A woman in North Judson recently reported to Police that she received some suspicious text messages from a place claiming to be the federal court asking for money to keep her out of jail. After looking into the legitimacy of the claims she deciphered it was a scam. Other scams have also been reported, one being a claim that the recipient had won a monetary prize but needed to send cash in order to obtain the money. The other was someone claiming to be from the IRS threatening to put the person in jail due to back taxes owed in the amount of over $5,000. Do not respond to these or any thing similar, they are scams! Continue reading
Officers from the North Judson Police Department warn residents that scams are making the rounds.
Several complaints have been made about a caller posing as a Social Security or an IRS worker looking for information and requesting account numbers. Police have also received information that people are posing as other county officers are calling residents asking for bail money for a loved one. Other calls have been reported involving a police detective looking for information about a warrant. If the resident puts up bail money immediately, then the arrest warrant would not be carried out.
Especially around the holidays, Hoosiers are encouraged to think of the less fortunate and give what they can to charitable organizations. The Better Business Bureau serving central Indiana proposes that people look at the big picture when choosing a charity.
Several local residents have been getting phone calls that their grandson or granddaughter is in jail and they need bail money but Starke County Sheriff Oscar Cowen said this is a scam.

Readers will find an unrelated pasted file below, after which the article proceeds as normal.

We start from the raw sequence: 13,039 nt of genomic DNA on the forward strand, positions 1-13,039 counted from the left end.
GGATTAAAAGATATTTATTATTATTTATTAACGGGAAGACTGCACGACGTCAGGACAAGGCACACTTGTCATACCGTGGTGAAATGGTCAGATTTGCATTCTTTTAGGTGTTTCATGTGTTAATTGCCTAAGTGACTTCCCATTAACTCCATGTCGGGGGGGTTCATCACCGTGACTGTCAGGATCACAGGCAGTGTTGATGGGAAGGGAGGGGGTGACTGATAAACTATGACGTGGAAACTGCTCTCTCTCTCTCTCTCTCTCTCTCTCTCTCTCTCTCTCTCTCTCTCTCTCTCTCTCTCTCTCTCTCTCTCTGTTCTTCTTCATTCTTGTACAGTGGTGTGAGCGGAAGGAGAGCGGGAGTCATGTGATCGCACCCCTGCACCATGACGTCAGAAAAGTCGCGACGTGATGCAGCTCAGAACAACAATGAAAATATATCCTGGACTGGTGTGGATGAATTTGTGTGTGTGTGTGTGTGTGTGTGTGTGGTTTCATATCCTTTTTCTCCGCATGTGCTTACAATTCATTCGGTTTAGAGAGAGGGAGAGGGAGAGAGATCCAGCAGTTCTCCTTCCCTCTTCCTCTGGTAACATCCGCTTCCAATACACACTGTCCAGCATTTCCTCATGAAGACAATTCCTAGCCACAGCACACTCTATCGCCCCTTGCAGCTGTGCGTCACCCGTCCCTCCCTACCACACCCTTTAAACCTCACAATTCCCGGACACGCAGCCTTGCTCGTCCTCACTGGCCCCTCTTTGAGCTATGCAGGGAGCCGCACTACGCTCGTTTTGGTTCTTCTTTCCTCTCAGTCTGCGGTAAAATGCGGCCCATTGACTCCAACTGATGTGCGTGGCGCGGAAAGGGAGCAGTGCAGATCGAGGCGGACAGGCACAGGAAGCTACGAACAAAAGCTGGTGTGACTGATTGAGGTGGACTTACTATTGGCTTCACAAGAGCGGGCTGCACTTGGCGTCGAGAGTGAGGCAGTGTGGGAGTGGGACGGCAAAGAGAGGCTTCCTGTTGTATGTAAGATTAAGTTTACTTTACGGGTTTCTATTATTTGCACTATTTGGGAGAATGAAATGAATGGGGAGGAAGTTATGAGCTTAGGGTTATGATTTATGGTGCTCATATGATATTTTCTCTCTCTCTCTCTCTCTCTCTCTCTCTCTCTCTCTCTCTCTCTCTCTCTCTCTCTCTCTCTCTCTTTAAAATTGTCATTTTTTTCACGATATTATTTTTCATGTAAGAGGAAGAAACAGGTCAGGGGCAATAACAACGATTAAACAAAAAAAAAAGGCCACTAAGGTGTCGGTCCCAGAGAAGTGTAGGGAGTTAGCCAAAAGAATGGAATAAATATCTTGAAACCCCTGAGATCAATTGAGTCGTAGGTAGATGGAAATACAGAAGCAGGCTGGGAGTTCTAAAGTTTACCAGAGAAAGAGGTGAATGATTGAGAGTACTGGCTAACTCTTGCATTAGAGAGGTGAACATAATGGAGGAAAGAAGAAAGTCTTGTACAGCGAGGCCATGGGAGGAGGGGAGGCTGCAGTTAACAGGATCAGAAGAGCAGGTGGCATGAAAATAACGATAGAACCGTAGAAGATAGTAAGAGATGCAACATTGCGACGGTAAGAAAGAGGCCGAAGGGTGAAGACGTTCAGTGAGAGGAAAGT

The caller will tell the victim that the person is in jail and explains ways to send money to get them out of jail. Cowen warns that this is a way to scam you out of money and to not give out any personal information.
There are scammers using technology to impersonate phone numbers of local businesses that show up on Caller ID. These are robo calls and the scammers use familiar looking numbers in hopes you will answer the call and take your money.
They purchase a list of phone numbers and use spoofing technology to trick callers into picking up the phone. They sometimes use your phone number because it is not blocked.
Unfortunately those struggling financially can be the most vulnerable to scams. The federal government as well as Indiana general attorney,Greg Zoeller, took action against schemers who have taken more than $14,000 from unsuspecting homeowners. On Thursday, Zoeller filed lawsuits against seven companies running fraudulent mortgage rescue or relief schemes.